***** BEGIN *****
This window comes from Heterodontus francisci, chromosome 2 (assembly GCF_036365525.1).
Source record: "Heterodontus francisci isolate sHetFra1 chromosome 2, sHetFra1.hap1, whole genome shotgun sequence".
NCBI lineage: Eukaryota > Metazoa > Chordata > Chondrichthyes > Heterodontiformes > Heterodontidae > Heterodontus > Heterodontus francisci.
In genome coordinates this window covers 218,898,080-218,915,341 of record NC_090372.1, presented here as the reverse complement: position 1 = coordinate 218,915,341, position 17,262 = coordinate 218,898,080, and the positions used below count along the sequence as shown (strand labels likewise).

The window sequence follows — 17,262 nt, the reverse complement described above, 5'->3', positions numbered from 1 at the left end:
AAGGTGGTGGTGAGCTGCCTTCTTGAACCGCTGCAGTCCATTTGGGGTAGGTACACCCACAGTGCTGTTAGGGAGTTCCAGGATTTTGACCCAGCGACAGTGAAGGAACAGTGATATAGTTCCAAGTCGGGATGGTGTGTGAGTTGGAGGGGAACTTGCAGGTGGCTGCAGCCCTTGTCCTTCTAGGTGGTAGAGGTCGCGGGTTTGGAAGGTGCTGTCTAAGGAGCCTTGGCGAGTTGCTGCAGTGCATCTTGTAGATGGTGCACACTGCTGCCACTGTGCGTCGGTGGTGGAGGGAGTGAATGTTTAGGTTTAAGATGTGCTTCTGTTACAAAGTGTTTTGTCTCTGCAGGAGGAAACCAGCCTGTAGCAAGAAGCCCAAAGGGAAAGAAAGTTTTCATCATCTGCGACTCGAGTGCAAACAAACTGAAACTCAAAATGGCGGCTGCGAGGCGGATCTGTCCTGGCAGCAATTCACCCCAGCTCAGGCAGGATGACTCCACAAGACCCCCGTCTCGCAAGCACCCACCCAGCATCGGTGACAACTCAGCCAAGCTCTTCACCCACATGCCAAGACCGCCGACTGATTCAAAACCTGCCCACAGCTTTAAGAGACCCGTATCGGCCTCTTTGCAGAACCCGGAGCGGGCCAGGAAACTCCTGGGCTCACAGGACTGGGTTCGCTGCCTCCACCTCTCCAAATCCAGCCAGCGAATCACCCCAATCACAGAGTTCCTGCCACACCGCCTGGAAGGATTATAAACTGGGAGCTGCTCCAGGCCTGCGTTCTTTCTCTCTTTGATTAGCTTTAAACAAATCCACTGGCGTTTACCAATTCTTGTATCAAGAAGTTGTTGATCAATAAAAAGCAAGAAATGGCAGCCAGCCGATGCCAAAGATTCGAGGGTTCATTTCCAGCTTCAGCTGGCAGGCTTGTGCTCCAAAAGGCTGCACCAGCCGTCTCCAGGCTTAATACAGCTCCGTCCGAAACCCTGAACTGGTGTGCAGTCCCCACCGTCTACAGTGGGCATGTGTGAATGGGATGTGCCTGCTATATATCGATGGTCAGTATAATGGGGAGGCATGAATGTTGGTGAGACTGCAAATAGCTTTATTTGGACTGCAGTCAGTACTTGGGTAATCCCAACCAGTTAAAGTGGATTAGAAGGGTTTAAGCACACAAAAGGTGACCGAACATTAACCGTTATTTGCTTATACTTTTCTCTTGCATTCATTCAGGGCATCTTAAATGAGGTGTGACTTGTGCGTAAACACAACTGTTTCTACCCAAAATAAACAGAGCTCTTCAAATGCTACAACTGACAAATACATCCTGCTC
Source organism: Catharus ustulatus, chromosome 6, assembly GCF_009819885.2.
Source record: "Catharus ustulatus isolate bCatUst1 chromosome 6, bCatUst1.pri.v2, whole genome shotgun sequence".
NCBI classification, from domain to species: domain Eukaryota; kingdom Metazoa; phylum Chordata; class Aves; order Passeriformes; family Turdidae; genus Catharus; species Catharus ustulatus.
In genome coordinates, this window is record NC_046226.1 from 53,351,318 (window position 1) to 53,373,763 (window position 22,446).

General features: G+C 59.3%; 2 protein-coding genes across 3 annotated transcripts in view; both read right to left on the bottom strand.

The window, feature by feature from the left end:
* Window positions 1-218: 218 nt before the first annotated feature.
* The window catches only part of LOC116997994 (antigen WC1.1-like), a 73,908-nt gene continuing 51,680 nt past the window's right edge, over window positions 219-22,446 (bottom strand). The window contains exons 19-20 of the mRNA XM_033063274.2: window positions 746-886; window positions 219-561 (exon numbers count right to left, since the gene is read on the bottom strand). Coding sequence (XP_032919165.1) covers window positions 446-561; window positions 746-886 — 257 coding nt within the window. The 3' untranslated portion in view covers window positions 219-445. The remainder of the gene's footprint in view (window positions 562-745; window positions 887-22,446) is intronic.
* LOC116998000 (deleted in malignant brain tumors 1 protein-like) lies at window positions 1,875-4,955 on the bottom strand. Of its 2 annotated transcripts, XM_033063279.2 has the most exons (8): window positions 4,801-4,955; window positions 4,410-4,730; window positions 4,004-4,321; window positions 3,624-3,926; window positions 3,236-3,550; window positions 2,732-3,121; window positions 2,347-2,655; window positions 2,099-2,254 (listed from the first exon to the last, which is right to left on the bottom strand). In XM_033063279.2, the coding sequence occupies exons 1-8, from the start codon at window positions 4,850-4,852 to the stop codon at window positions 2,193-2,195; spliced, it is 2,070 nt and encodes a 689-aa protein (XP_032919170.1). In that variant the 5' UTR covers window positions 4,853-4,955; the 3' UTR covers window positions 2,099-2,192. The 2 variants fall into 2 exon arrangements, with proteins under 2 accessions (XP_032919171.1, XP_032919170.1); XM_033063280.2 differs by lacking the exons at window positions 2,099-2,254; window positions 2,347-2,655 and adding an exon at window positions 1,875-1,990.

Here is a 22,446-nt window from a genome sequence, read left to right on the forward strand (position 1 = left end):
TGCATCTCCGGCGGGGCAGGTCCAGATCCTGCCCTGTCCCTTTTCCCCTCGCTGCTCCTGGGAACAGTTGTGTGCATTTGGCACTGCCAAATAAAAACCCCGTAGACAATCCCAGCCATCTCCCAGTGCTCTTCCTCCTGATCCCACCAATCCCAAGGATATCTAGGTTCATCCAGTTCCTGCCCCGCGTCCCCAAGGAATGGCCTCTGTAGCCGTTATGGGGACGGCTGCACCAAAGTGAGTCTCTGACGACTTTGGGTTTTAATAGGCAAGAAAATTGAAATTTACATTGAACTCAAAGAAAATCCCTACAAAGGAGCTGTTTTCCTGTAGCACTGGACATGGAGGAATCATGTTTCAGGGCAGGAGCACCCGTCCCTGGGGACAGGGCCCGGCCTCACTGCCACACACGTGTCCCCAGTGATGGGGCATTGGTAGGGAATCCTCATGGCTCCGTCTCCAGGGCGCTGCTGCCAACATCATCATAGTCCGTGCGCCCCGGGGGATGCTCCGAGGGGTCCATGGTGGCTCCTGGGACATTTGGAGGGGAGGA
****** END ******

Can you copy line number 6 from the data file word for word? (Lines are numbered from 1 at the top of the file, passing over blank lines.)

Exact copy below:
AAGGTGGTGGTGAGCTGCCTTCTTGAACCGCTGCAGTCCATTTGGGGTAGGTACACCCACAGTGCTGTTAGGGAGTTCCAGGATTTTGACCCAGCGACAGTGAAGGAACAGTGATATAGTTCCAAGTCGGGATGGTGTGTGAGTTGGAGGGGAACTTGCAGGTGGCTGCAGCCCTTGTCCTTCTAGGTGGTAGAGGTCGCGGGTTTGGAAGGTGCTGTCTAAGGAGCCTTGGCGAGTTGCTGCAGTGCATCTTGTAGATGGTGCACACTGCTGCCACTGTGCGTCGGTGGTGGAGGGAGTGAATGTTTAGGTTTAAGATGTGCTTCTGTTACAAAGTGTTTTGTCTCTGCAGGAGGAAACCAGCCTGTAGCAAGAAGCCCAAAGGGAAAGAAAGTTTTCATCATCTGCGACTCGAGTGCAAACAAACTGAAACTCAAAATGGCGGCTGCGAGGCGGATCTGTCCTGGCAGCAATTCACCCCAGCTCAGGCAGGATGACTCCACAAGACCCCCGTCTCGCAAGCACCCACCCAGCATCGGTGACAACTCAGCCAAGCTCTTCACCCACATGCCAAGACCGCCGACTGATTCAAAACCTGCCCACAGCTTTAAGAGACCCGTATCGGCCTCTTTGCAGAACCCGGAGCGGGCCAGGAAACTCCTGGGCTCACAGGACTGGGTTCGCTGCCTCCACCTCTCCAAATCCAGCCAGCGAATCACCCCAATCACAGAGTTCCTGCCACACCGCCTGGAAGGATTATAAACTGGGAGCTGCTCCAGGCCTGCGTTCTTTCTCTCTTTGATTAGCTTTAAACAAATCCACTGGCGTTTACCAATTCTTGTATCAAGAAGTTGTTGATCAATAAAAAGCAAGAAATGGCAGCCAGCCGATGCCAAAGATTCGAGGGTTCATTTCCAGCTTCAGCTGGCAGGCTTGTGCTCCAAAAGGCTGCACCAGCCGTCTCCAGGCTTAATACAGCTCCGTCCGAAACCCTGAACTGGTGTGCAGTCCCCACCGTCTACAGTGGGCATGTGTGAATGGGATGTGCCTGCTATATATCGATGGTCAGTATAATGGGGAGGCATGAATGTTGGTGAGACTGCAAATAGCTTTATTTGGACTGCAGTCAGTACTTGGGTAATCCCAACCAGTTAAAGTGGATTAGAAGGGTTTAAGCACACAAAAGGTGACCGAACATTAACCGTTATTTGCTTATACTTTTCTCTTGCATTCATTCAGGGCATCTTAAATGAGGTGTGACTTGTGCGTAAACACAACTGTTTCTACCCAAAATAAACAGAGCTCTTCAAATGCTACAACTGACAAATACATCCTGCTC